England is the world leader in agricultural research but how much longer will it last? asks Peter Kettlewell
A study of the international impact of research in different countries was recently published in the science journal Nature. England led the world in agricultural research from 1988 to 1996, but now this position is under threat.
The study, commissioned by the Higher Education Funding Council for England, compared research in 47 subjects, from accountancy to veterinary science, for seven countries - USA, Australia, Canada, Japan, France, Germany and England. Citation analysis was used to measure the impact of research, based on the number of times each paper was referred to by others.
Not surprisingly the USA, arguably the most technologically developed country in the world, dominates the league table, coming top in 34 subjects. This reflects the massive investment the USA makes in R&D. England comes second in the list with agriculture one of only five subjects in which we lead the world. In fact agricultural research is England's most successful subject after pharmacology/pharmacy.
But now our lead position is at risk. Even towards the end of the survey period there was a decreasing emphasis on agricultural research in Britain.Some of the changes are subtle, involving dropping the word agriculture. For example, in the mid 1990's the government-funded Agricultural and Food Research Council changed its name to the Biotechnology and Biological Sciences Research Council (BBSRC). Also there are universities where departments of agriculture have been subsumed into biological schools.
Government spending on agricultural research has been cut, with obvious consequences for the future. BBSRC staff have been exhorted to acquire funding from industry but this tends to be for short-term problem solving rather than longer-term strategic research. As a consequence, many more scientists are now on short-term contracts; 43 per cent of BBSRC science staff are on contracts ranging from six months to five years. This threatens research continuity, and the lack of a recognisable career structure is forcing research staff to look to other employment.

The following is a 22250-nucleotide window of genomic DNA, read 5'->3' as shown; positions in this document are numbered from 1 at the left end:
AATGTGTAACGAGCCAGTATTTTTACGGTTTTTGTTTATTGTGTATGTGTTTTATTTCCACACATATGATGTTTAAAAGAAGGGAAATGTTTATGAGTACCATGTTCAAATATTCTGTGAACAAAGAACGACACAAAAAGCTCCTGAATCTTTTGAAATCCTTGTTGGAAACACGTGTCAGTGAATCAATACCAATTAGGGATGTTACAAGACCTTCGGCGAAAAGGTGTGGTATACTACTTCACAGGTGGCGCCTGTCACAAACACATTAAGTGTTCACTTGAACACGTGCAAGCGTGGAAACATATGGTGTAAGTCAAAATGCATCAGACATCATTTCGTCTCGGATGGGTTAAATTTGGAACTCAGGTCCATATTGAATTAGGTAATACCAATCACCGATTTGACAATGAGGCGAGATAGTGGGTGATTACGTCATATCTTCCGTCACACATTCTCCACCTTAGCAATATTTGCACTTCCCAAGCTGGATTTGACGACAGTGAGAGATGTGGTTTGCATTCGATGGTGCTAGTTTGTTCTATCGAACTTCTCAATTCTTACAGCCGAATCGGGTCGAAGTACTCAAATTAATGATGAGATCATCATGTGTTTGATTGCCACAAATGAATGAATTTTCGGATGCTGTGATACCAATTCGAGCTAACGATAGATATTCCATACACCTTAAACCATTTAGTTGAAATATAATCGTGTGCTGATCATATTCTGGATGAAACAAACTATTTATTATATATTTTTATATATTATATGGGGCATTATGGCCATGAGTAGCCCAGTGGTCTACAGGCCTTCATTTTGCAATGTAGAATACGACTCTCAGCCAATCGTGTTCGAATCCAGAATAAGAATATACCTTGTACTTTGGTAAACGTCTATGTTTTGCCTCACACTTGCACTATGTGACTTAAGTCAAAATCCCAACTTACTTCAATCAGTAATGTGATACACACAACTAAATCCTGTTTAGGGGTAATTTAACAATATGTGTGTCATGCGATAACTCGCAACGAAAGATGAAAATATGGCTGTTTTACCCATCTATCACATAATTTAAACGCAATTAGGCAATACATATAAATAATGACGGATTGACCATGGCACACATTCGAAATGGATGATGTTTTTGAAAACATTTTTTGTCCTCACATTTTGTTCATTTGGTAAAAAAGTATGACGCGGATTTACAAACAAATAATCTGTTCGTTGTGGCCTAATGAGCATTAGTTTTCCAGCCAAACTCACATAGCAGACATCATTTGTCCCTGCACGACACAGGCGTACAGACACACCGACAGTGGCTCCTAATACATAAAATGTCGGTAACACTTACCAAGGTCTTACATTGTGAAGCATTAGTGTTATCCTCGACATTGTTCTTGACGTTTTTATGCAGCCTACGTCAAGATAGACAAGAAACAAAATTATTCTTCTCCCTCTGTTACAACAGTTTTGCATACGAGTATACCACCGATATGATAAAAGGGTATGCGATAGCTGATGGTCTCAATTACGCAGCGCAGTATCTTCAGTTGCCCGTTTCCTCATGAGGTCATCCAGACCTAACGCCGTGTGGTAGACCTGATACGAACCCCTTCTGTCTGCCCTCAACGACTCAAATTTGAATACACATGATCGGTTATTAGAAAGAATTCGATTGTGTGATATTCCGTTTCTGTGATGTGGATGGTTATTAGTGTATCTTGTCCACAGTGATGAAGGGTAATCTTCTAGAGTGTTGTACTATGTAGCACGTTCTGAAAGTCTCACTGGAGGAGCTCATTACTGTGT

Some changes are the result of the drive to privatisation in recent years.Researchers in the former Ministry of Agriculture, Fisheries and Food (MAFF) research and advisory service are now partly driven by the imperative of bringing in funding to keep their jobs.
More dramatic is the abandonment of whole schemes for funding research. MAFF has terminated the Postgraduate Agricultural Studentship Scheme for training agricultural researchers, (which I was a recipient of years ago). This begs the question - how will future generations of researchers be trained?
We must invest in the future's agricultural researchers. Either MAFF should restore its training scheme or the BBSRC could take over this role. However, it is vital that all areas of agricultural research are represented, not just the molecular sciences which currently dominate the field.
Research funders and universities need to give more thought to ensuring continuity of research funding instead of awarding a series of short-term grants and contracts. The Research Concordat and Research Careers Initiative is a good start, but more progress is needed.
As the millennium draws to a close, we must re-examine our approach to agricultural research. If we do not we risk losing our number one position.
Peter Kettlewell is Reader in crop physiology at Harper Adams University College.